Philip Smith received a Ph.D. from Texas A&M University in 2007. His dissertation “Persistent Borderland: Freedom and Citizenship in Territorial Florida” looks at the Florida’s diverse Indian, African, and Caribbean heritage during the antebellum period, and it has expanded to also include the New South era. His research interests are the options for inclusion and exclusion for non-whites in the Florida Territory and later in what he calls Caribbean Florida. The options included degrees of citizenship for free blacks to rebellion by Indians and Africans during the antebellum years to limited assimilation or separation during the New South era. At the center of his research interests are the legacy of Spanish Florida and Indian resistance to removal. Though specific to Florida, aspects of Spanish and Caribbean colonial definitions of race and citizenship are common to broader Gulf Coast studies and the greater southeast.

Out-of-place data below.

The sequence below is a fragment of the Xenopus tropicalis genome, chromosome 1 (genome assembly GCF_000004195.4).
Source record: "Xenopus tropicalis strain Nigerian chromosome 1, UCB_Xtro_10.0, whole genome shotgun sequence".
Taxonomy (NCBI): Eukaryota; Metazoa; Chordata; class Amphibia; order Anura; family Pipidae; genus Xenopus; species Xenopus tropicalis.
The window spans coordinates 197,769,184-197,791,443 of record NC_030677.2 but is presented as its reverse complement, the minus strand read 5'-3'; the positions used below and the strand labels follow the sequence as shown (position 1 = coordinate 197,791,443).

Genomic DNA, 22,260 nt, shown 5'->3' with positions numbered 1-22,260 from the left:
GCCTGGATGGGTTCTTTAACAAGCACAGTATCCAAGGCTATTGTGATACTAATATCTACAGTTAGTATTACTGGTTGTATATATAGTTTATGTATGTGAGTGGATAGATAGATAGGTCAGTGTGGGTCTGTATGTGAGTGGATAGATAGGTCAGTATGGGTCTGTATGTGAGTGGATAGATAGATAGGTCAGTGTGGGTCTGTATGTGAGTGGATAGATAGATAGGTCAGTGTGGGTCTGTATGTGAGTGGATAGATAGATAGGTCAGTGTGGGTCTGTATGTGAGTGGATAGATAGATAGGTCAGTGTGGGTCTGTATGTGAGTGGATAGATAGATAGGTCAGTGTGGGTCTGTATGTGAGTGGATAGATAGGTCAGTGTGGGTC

Julia Erin Wood received her PhD in History and African American Studies from Yale University in 2011, and began teaching at Texas A&M University in the fall of 2011. Her current work is a transnational history analyzing the Student Nonviolent Coordinating Committee (SNCC), its relationship with international liberation struggles, and the place of Cold War politics in defining domestic civil rights from 1960 through the early 1970s. While the civil rights movement has typically been historicized as a southern and/or national phenomenon, it can be more fully understood as a transnational movement. There were symbiotic relationships between freedom struggles in the United States and in decolonizing countries, with peoples and events around the world inspiring and affecting one another. Throughout the mid-twentieth century, a cross-continental dialogue of race and rights emerged, and the civil rights movement needs to be placed within this transnational context. Wood argues that SNCC demanded social change within and beyond the borders of the United States, and that a better understanding of SNCC furthers the internationalization of U.S. history, and a new retelling of the Black freedom struggle. More broadly, she is interested in transnational United States history, investigating the ways in which local, national, and international histories are intertwined. She also examines the intersections of race, class, and gender in United States history.